How volunteering changed a Greyhound’s life

By Rita Buettner  |  Brian Schneider

A Soccer Without Borders student heads a ball during practice.

Two years ago when Mary Koontz, ’15, heard about Soccer Without Borders, she knew she wanted to be involved.

“I went and I’ve been ever since,” she said. “They’re my kids. I’m 20, but I have like 60 kids. I walked in and I thought, ‘These kids are going to change my life.’”

And they have.

“They’re phenomenal people,” said Koontz, who lives in Hanover, Pa. “Every second I get to spend with them, I’m learning not just about them as individuals but also more about myself.”

As she got to know the boys better, she found herself drawn to declare a major in political science. “It really opened my eyes to international relations and the way countries work together. I’m incredibly passionate about it and it’s definitely opened up my eyes not just to a lot of refugee services and refugee problems, but immigration as a whole.”

Her interactions with the boys continue to change her perspective on the world.

“I’m constantly learning about their culture and their life experiences which so outnumber my own. They’ve all lived in multiple countries and had numerous hardships or they wouldn’t be refugees,” said Koontz, who served in an internship for SWB during the spring semester.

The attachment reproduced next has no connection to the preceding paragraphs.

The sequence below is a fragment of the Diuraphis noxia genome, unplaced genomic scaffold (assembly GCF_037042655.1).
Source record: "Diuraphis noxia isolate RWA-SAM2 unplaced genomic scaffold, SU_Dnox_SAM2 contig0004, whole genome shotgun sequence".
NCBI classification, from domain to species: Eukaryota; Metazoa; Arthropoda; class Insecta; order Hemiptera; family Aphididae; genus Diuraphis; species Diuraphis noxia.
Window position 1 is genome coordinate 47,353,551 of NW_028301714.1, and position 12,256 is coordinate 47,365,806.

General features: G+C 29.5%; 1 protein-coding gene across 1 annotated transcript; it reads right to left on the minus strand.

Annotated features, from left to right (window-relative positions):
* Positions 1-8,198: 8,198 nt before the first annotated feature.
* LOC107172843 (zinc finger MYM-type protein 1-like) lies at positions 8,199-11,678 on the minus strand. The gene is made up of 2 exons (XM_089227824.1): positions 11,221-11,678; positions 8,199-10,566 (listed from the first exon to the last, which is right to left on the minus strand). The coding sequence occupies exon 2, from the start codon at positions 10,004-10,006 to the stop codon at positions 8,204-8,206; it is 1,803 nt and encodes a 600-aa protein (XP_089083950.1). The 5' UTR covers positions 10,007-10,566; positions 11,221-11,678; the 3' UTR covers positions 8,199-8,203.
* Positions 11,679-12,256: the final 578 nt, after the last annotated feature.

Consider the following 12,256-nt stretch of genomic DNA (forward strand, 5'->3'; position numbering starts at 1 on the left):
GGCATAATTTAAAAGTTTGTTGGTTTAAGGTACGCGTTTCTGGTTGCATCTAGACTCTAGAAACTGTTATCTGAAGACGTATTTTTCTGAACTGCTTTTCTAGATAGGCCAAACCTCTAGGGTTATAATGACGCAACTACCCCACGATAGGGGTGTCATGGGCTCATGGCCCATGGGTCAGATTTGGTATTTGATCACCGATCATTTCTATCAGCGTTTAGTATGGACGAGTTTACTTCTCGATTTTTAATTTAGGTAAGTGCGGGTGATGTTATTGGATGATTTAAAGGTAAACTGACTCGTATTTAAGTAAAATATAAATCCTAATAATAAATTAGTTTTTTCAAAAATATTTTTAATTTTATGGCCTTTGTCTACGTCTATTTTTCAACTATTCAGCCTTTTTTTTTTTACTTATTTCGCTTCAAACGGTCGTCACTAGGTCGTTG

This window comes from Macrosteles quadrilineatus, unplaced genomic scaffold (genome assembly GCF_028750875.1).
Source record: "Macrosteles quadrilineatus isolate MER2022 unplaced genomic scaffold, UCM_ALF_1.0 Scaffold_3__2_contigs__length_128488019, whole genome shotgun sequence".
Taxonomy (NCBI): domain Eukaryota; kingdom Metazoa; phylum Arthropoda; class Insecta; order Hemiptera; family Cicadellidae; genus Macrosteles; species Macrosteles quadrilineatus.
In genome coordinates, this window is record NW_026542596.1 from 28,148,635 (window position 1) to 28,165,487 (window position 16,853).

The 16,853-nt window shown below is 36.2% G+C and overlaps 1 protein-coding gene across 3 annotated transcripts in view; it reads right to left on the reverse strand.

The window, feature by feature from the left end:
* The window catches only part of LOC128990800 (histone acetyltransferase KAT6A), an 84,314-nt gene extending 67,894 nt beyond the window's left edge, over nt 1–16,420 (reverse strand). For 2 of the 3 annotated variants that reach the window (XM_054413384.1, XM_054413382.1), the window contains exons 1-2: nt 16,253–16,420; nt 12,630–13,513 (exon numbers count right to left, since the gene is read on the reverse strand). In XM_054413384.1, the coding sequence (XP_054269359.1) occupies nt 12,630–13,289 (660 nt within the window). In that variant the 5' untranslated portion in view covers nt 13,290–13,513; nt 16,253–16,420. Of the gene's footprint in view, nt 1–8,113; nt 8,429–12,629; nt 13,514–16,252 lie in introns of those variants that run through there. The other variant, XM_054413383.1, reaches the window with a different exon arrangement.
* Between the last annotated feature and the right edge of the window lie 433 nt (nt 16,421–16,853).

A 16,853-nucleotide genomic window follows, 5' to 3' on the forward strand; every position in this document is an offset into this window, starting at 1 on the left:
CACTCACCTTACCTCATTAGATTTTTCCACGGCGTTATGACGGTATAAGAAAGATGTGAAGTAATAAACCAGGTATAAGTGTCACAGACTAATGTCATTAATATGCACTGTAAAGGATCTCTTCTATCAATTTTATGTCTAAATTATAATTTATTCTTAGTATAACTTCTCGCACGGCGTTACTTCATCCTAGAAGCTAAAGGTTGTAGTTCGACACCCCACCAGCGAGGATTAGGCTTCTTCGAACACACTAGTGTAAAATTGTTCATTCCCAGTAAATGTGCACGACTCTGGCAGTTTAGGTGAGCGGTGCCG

“They tell stories about home, but the boys don’t really talk about the reasons that they had to leave their homes. We all have a very general idea, but they’re all traumatic stories. You become a refugee because your freedom and your life are in danger.”

Koontz doesn’t push the students to talk about the past, but they share bits and pieces. She was standing with a group of the boys on a damp soccer field one day when a player said, “This is nothing like Ethiopia. I would play in the desert and there was dirt and sand and there were shards of glass everywhere. And we played with a soccer ball made of trash.”

After graduation, Koontz hopes to do service in Asia. When she tells the SWB student-athletes her plans, they say, “Don’t go where we’re from.”

“But I want to work and make things better, and I want to see the camps you guys lived in,” she tells them. “Then they say, ‘You could do that. You could change it.’”

When Koontz received a text message from a SWB staff member saying that Heman Rai, ’17, had received enough scholarship money to attend Loyola, she jumped out of her chair screaming “as if I had just gotten my acceptance to Loyola,” she said. “It was really cool because as part of my internship I had organized a trip for the boys to come to Loyola. And Heman has worked so hard to get here.”

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